- Dealers selling fewer than six vehicles a year do not need to post a Buyer’s Guide.
- Dealers do not need to post a guide for motorcycles and most recreational vehicles.
The Buyer’s Guide is important and must tell you these things:
- If the car is sold “as is” or with a warranty.
- What percent of repair costs will a dealer pay under warranty?
- A warning that spoken promises (meaning promises not in writing) are hard to enforce.
- A warning to get all promises in writing.
- A warning to keep the Buyers Guide for reference after the sale.
- A list of the major mechanical and electrical systems on the car, including some of the major problems you should look out for; and
- A warning that you should get an independent mechanic to inspect the car before you buy it.
When you buy a used car from a dealer, get the original Buyer’s Guide that was posted on the car. If you can’t get the original buyer’s guide, get a copy of the original Buyer’s Guide.
The Buyer’s Guide must tell you if there are any negotiated changes in warranty coverage. Negotiated means worked out between the buyer and seller. The Buyer’s Guide becomes part of your sales contract.
The Buyer’s Guide controls if there is a different term in the sales contract. Watch out for language about Warranties. If the Buyer’s Guide says the car comes with a warranty and the contract says the car is sold “as is,” the dealer must give you the warranty described in the Buyer’s Guide.
Find out about warranties and what it means to buy a car “as is.”
Louisiana law does not give buyers the same rights as they may have in another state.
For Example: In Louisiana, car dealers are not required to give used car buyers a three-day right to cancel. Before you buy from a dealer, ask about the dealer’s return policy. Get the return policy in writing. Read it carefully. You do not have any automatic right to cancel the sale at all.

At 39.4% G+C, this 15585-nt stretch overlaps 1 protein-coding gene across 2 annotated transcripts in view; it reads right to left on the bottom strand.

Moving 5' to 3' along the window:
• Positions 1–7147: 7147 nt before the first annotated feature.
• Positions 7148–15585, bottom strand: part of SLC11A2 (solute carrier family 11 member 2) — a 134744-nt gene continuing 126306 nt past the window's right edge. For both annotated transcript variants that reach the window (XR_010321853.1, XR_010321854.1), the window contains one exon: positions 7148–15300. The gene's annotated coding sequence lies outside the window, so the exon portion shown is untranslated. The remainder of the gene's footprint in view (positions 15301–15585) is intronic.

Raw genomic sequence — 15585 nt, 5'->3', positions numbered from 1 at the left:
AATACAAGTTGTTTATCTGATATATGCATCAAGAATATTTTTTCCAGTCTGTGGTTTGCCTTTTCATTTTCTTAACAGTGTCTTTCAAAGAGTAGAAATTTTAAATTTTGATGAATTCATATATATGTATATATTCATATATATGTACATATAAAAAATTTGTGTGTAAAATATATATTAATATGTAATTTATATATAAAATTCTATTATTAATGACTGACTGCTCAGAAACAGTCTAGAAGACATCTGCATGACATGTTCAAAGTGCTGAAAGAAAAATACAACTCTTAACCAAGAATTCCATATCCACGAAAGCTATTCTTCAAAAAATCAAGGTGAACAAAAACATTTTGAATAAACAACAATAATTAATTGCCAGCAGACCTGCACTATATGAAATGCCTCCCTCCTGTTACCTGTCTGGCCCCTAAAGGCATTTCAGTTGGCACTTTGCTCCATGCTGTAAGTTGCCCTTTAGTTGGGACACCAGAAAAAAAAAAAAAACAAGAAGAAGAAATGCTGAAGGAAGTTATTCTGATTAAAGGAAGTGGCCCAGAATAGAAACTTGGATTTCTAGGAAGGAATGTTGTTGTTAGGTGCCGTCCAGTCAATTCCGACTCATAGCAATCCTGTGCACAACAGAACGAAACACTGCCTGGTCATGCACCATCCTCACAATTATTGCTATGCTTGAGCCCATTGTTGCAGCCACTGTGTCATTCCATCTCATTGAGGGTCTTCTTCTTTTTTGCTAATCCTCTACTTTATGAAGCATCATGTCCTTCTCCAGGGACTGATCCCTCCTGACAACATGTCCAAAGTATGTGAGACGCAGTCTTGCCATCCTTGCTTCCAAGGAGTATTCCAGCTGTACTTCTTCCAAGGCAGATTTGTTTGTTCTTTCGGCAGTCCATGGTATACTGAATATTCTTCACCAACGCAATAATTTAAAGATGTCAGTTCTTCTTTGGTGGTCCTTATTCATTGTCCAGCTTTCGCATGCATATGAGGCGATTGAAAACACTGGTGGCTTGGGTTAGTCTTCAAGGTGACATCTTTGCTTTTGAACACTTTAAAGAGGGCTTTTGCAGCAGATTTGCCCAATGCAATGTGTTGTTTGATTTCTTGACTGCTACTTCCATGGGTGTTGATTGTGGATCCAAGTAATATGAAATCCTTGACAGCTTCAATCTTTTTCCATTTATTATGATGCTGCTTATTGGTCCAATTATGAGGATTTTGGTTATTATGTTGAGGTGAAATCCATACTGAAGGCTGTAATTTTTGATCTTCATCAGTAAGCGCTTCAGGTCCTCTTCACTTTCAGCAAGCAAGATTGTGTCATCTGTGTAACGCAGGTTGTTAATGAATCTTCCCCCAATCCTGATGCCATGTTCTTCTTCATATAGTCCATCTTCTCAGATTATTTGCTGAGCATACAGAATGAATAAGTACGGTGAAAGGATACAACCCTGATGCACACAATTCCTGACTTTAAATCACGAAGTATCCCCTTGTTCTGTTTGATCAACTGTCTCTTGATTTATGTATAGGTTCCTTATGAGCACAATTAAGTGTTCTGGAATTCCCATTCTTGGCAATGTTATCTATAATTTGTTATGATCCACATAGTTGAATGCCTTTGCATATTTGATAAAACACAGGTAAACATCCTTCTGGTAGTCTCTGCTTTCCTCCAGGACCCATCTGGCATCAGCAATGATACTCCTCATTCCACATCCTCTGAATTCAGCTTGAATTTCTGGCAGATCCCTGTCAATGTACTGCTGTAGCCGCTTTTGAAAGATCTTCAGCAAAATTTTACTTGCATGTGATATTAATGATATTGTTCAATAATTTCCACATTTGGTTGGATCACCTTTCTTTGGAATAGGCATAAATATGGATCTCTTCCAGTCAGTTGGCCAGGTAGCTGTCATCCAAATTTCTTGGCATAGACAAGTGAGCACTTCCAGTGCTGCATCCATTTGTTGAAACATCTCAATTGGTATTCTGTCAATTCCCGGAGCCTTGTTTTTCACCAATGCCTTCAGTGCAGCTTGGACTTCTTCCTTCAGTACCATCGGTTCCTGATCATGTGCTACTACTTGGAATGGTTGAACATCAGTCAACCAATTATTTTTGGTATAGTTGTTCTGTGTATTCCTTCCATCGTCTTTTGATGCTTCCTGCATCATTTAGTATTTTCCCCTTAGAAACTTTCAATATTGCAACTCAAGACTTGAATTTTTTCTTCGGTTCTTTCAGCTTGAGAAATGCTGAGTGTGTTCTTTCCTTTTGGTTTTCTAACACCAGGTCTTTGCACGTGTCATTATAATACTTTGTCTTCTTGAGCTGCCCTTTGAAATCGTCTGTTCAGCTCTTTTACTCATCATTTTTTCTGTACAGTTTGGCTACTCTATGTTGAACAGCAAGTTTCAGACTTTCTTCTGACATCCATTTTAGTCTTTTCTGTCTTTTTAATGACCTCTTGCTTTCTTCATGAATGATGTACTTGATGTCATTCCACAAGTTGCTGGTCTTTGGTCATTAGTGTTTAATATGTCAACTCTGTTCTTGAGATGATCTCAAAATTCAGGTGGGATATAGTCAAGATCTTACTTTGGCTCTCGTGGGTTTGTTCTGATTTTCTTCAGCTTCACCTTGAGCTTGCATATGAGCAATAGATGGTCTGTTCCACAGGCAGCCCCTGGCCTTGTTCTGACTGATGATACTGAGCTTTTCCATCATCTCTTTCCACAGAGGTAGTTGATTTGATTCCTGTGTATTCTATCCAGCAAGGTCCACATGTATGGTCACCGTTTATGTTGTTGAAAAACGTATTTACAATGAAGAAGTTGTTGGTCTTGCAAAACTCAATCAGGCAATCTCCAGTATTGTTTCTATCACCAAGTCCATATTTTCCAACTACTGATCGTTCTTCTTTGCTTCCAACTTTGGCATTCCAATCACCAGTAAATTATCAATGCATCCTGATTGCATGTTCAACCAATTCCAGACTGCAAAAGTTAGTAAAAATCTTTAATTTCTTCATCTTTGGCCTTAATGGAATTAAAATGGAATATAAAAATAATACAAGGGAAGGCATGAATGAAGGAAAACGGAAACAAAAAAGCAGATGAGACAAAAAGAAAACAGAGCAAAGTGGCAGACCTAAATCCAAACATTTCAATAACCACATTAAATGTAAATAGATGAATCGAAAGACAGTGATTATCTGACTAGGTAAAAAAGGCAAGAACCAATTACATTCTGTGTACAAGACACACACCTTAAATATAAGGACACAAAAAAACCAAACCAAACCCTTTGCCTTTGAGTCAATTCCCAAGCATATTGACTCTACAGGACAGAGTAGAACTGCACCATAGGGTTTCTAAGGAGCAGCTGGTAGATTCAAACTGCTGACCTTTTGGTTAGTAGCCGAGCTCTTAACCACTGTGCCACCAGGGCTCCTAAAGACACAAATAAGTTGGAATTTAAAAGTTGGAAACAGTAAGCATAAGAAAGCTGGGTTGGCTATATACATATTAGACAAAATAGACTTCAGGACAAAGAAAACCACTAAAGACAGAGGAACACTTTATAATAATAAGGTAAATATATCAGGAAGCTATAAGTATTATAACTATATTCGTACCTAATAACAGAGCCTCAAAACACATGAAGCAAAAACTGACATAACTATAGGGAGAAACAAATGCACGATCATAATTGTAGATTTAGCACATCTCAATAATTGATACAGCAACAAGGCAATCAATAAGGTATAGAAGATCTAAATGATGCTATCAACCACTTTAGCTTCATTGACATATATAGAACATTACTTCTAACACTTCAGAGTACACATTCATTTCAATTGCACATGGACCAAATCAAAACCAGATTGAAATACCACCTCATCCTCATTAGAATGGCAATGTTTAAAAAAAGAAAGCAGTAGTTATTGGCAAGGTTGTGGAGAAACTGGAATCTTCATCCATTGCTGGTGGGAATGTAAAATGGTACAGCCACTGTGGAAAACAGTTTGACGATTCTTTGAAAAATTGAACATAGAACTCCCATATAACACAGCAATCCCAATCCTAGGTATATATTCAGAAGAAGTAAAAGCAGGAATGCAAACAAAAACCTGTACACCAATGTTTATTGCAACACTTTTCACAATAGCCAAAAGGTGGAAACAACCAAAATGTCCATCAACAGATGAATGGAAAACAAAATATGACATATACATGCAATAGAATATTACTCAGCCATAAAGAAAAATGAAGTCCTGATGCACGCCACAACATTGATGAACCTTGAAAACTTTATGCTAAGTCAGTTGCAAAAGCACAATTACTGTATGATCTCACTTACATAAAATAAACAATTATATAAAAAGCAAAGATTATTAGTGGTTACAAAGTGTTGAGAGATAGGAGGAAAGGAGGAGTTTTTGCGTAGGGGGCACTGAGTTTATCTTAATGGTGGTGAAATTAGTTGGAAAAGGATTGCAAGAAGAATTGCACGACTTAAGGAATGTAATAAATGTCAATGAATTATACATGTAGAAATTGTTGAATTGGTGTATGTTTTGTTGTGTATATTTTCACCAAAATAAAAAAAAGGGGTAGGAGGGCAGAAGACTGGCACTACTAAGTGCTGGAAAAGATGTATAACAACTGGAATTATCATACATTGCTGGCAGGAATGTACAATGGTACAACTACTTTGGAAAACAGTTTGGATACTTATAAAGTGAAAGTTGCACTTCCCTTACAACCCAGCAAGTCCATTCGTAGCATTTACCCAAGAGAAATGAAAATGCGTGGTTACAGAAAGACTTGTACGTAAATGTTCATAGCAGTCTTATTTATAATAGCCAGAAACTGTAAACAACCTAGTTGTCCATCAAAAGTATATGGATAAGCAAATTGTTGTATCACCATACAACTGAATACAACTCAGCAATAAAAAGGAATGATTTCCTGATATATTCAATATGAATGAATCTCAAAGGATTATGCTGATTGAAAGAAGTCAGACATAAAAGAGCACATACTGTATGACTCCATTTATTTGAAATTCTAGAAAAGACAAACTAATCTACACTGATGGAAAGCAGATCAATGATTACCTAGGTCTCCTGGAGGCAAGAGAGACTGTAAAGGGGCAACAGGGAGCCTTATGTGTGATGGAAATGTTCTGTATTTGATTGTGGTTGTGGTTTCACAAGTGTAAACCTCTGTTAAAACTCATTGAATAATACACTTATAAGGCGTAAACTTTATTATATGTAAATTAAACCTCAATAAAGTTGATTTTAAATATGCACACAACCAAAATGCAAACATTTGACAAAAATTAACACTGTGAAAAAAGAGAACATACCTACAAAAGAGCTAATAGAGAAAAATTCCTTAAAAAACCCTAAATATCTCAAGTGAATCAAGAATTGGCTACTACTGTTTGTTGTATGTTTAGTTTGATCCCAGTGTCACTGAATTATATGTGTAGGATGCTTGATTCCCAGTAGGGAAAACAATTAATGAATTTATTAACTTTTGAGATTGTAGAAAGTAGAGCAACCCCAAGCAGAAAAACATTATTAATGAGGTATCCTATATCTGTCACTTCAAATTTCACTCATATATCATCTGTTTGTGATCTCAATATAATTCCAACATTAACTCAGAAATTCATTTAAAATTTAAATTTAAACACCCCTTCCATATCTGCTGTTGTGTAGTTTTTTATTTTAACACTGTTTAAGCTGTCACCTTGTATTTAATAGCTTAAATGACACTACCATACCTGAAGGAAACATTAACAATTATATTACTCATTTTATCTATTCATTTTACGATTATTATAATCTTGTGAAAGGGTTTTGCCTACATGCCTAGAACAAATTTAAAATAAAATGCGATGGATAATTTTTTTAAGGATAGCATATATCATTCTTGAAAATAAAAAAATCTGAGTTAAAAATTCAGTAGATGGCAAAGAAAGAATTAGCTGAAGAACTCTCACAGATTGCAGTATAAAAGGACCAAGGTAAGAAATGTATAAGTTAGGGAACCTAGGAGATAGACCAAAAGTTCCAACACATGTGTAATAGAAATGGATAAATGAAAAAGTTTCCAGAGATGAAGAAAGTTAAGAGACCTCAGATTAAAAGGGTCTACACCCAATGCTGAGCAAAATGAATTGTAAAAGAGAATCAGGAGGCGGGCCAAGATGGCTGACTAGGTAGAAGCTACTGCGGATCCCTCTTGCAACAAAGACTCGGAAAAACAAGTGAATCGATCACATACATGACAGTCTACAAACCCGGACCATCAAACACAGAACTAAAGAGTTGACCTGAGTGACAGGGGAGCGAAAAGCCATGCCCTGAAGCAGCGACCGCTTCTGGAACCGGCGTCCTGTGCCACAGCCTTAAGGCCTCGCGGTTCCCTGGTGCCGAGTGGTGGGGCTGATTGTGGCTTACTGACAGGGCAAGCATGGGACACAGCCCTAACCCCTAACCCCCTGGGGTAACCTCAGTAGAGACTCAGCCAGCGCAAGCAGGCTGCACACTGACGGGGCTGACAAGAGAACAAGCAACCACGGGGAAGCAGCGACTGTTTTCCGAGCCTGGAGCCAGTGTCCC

You only have a right to return the car in a few days for a refund if the dealer gives you this right. Dealers may describe the right to cancel as a “cooling-off” period, a money-back guarantee, or a “no questions asked” return policy.
Ask about and read the dealer’s return policy before you put any money down or buy the car. Get the return policy in writing. Read it carefully.
What does “as is” mean when buying a used car? Find out ahead of time what it means to buy “as is.”
In Louisiana, the sale is not “as is” unless the Buyer’s Guide says so. A dealer must check the box next to “As Is – No Warranty” on the Buyer’s Guide to sell a car “as is.”
What if the dealer says it will repair a car sold “As is – No Warranty”? Do not rely on what the dealer says. Get any promise about repairs to a car sold “as is” added in writing as part of the Buyer’s Guide. If you don’t get the dealer’s promise in writing in the Buyer’s Guide, forcing the dealer to keep its word can be tough.
What kind of warranties cover do and do not cover your used car?
If you have a written warranty that doesn’t cover your problems, you might be covered by an “implied warranty.”
When a dealer sells a car with a written warranty or service contract, implied warranties are included automatically. There are some exceptions to this rule listed below.
Louisiana law says that cars sold by dealers must meet reasonable quality standards. This is called an implied warranty. An implied warranty is an unspoken, unwritten promise from the seller to the buyer.
Warning: dealers can add terms to the sale to undo the implied warranty. Dealers can write a notice with the words “as is” or “with all faults” to undo the implied warranty.
There is no set time limit to act on an implied warranty. There is more than one kind of Implied Warranty.
The Warranty of Merchantability
The most common type of implied warranty is called a “warranty of merchantability.” This kind of warranty means the seller promises that the car will do what it’s supposed to do.
For example, a warranty that the car will run. The Warranty of Merchantability covers basic things a car is supposed to do but does not cover everything that could go wrong with the car. Breakdowns and other problems after you buy do not prove the seller violated the warranty of merchantability.
The buyer must show that the problem was already there at the time of the sale. A problem after the sale might not be because of a defect at the time of sale.
Warranty of Fitness for a Particular Purpose
A ''warranty of fitness for a particular purpose” covers a sale based on the dealer’s advice that the car is fit for a particular use.